The only department besides Natural Resources to regularly use pesticides is the Golden Gate Nursery. They wish to make sure the nursery stock they supply is pest-free before propagating it. This is less of a concern than NRD for several reasons: It’s not a public space, usage is confined in a small area and not on parks and hillsides where chemicals could spread to other areas.
We are concerned, though, that they are experimenting with several herbicides that were not earlier on SF Environment’s list: Axxe, Suppress, Clearcast and Finale. They are all considered Tier II, according to Dr Chris Geiger of SF Environment’s IPM.
Of these Axxe and Suppress seem to be less harmful. Suppress is considered acceptable for organic farming.
Clearcast is more concerning, as is Finale. You can see the Clearcast Label here: clearcast_Label.pdf 2016
Here’s the Finale Label: finale_msds
Both these pesticides have cautions regarding potential harm from immediate exposure. We will further research them, but more than the specifics, we’re concerned at the direction. Rather than working to eliminate herbicides from our parks, SFRPD seems to be looking for substitutes for Roundup. Thus far, these two chemicals have been used only in Nursery areas – the GGP Nursery, and the nursery at the Botanic Gardens.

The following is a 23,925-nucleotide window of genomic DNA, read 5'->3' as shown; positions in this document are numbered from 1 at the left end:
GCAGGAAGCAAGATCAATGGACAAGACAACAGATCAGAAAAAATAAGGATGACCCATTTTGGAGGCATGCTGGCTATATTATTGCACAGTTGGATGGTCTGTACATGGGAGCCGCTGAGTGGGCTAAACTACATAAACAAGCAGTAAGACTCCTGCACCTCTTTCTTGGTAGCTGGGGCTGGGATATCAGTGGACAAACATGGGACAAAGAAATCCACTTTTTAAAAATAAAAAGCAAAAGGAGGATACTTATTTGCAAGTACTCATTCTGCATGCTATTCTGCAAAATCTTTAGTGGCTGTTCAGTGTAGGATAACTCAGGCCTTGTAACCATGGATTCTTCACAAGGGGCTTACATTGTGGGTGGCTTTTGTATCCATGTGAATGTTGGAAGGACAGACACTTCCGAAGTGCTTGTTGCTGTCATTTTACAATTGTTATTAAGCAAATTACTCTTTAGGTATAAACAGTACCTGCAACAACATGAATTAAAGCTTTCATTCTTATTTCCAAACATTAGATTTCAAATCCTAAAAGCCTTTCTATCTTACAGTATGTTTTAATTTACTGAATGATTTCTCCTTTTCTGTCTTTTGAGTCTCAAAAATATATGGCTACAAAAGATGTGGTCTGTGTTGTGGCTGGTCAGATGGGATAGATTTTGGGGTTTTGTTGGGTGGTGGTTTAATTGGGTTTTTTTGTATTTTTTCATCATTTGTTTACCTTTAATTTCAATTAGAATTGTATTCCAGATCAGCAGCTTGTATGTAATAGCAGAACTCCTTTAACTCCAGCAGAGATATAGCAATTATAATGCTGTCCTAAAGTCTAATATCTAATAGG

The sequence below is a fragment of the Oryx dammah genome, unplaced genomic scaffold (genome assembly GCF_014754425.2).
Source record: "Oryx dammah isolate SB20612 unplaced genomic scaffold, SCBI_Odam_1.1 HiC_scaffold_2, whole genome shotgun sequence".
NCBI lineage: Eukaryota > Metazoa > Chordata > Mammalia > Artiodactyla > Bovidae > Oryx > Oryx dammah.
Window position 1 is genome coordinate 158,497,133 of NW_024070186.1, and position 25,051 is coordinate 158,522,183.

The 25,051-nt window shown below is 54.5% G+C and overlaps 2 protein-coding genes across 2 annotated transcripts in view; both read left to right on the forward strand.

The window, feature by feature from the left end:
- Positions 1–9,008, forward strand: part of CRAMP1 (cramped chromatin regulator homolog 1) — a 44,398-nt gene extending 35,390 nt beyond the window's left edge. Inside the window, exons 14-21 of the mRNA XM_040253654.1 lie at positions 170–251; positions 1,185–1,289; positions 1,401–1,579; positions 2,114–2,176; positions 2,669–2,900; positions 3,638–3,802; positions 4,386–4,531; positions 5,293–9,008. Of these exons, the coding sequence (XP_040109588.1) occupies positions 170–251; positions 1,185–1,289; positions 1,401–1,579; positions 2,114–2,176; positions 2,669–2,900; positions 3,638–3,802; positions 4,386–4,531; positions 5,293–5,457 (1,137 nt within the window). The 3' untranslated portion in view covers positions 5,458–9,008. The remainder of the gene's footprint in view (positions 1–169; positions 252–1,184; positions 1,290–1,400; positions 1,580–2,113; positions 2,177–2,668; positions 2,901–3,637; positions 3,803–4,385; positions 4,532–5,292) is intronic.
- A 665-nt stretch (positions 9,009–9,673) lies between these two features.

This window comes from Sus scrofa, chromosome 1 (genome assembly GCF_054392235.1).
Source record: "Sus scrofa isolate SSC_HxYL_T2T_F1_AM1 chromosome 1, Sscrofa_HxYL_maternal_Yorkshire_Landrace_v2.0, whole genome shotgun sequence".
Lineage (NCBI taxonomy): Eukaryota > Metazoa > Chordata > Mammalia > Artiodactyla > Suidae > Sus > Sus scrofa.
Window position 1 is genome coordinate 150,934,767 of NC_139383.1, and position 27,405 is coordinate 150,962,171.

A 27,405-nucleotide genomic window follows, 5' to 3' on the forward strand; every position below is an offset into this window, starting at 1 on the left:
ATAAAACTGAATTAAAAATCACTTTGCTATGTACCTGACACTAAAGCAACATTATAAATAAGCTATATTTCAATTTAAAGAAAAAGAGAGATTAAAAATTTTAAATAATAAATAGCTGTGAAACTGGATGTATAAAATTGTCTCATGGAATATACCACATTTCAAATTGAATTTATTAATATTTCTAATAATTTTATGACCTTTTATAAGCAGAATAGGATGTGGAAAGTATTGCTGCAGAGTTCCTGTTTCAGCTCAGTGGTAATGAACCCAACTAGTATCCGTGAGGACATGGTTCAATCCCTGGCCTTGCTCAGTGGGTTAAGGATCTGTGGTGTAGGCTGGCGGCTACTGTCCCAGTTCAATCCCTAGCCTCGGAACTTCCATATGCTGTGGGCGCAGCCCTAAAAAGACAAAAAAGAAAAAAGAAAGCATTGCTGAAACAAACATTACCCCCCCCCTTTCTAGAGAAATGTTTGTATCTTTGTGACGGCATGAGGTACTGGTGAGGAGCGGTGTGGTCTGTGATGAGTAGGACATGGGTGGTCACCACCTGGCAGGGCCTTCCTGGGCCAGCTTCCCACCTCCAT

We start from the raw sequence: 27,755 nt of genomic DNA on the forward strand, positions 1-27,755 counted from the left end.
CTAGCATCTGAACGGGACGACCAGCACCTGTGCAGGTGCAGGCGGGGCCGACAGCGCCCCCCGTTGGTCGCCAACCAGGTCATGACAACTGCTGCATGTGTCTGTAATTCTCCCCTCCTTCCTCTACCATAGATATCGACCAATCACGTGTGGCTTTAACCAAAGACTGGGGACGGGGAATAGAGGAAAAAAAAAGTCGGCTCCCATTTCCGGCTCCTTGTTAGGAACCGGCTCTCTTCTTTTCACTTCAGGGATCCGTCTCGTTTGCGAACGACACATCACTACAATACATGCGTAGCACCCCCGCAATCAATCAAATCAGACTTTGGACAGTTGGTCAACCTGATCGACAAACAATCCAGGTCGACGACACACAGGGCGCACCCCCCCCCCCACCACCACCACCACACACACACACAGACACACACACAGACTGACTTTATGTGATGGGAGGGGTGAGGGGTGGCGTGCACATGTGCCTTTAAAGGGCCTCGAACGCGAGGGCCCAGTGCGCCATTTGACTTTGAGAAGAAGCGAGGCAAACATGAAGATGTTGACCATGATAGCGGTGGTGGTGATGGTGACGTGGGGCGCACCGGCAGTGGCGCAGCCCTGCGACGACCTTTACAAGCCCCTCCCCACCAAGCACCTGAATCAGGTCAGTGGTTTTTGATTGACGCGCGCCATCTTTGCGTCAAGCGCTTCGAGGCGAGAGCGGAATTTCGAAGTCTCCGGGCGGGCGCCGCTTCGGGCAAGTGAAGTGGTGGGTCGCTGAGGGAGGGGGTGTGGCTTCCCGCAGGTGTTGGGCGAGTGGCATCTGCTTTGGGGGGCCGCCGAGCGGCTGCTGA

SFRPD now has five Integrated Pest Management Specialists (compared to one before). This is good news to the extent that they will be working on mosquito abatement and alternatives to rat poisons. It’s bad news if it encourages SFRPD to open new battle fronts (like the war on Cape Marigold), or increase use of herbicides in the water, rather than changing its approach to eliminate pesticides in our parks. Here’s the note about their activities from an October meeting of SF Environment’s Policy Committee: 102317_attachment_c_-_agency_ipm_updates_for_2017
SF Forest Alliance reiterates our commitment to working toward No Toxic Pesticides in our parks. We recognize that it will be an uphill battle, as all current interests are in continuing pesticide use. Nevertheless, we believe that it is possible and is a worthwhile and environmentally-friendly goal for San Francisco.